Could someone explain to me what exactly happens when I declare a storage pointer?

This example highlights the issue that I have encountered:

contract minimum {

  uint256[] a = [1,2,3,4];

  function createOffersAsList() public returns (uint256[]) {

    uint256[] storage b;
    uint256 i = 0;

    Logger("Before loop", b); 
    // What I expected it to return: '"Before loop", ""'
    // What it actually returns: '"Before loop", "1, 2, 3, 4"'
    while (i<4) {
    Logger("After loop", b);
    return b;
    // What I expected it to return: '"After loop", "1, 2, 3, 4"'
    // What it actually returns: '"After loop", "1, 2, 3, 4, 1, 2, 3, 4"'

  event Logger(string s, uint256[] u);

It seems to me, that when I declare b that it is automatically assigned to the storage of a. Why is that? I would have thought that it is just assigned to some free space?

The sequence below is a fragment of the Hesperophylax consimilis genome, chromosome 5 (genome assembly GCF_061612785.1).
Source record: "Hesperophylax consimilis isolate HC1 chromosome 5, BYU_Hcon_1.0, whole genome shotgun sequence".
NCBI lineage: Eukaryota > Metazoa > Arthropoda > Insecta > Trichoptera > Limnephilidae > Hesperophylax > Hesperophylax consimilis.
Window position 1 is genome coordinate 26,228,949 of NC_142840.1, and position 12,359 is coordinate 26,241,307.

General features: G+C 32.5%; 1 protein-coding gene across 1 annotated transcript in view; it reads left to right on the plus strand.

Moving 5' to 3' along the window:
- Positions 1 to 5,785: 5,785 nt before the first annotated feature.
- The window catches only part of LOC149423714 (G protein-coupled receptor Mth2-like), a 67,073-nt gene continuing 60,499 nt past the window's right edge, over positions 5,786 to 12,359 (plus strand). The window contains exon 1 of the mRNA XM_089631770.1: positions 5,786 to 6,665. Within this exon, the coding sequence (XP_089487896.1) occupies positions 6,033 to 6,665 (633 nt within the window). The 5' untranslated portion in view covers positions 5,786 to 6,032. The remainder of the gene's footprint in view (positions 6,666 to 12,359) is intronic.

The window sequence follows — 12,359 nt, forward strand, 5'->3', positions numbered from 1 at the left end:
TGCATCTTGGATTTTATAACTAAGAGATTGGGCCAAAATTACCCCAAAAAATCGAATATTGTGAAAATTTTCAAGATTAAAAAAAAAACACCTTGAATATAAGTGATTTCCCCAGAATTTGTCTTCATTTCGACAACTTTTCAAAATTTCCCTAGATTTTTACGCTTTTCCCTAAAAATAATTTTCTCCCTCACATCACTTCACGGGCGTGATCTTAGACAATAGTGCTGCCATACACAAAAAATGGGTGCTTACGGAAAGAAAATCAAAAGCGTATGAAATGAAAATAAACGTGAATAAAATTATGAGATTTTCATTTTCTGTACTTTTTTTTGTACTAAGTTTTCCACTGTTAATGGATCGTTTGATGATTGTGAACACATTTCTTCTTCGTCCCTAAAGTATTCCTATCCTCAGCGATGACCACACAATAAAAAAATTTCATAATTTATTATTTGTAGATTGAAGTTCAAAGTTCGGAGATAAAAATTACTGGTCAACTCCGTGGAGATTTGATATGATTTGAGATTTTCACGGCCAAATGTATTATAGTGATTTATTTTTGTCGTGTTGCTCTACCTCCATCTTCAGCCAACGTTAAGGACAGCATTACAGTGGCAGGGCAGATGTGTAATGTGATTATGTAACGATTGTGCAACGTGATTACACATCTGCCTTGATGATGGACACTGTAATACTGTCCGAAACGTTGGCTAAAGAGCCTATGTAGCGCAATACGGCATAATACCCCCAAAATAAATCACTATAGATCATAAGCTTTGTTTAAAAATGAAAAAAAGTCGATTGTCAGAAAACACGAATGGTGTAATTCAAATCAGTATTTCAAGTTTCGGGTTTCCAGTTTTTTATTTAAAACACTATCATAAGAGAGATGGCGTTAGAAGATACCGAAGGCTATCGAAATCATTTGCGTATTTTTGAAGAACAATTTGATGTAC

And if I need to use a local dynamically sized array, how would this look like?

Thanks in advance and best regards, carbee

1 Answer 1


When you declare a storage variable, it's essentially a reference to some location in storage. Until you assign it to something, it points to location 0, which also happens to be the location of the first declared state variable (in this case a). You're basically using an uninitialized pointer.

See http://solidity.readthedocs.io/en/develop/types.html#data-location.

For your second question, you can allocate variable-length arrays in memory using the new keyword, but you can't resize them after creation.

See http://solidity.readthedocs.io/en/develop/types.html#allocating-memory-arrays.

  • Thanks a lot, that makes sense! Is there a way to initialize the pointer to another storage location that contains no values yet?
    – carbeer
    Jan 9, 2018 at 11:18
  • How would you find that storage again later? You could use a mapping or array.
    – user19510
    Jan 9, 2018 at 14:30
  • I would assume that the storage is characterized by the location (e.g. 0) and not the value that it contains?
    – carbeer
    Jan 9, 2018 at 15:13
  • I mean, for example, declare an array as a state variable, and then in your function, .push(...) to extend it and use the new element.
    – user19510
    Jan 9, 2018 at 15:17

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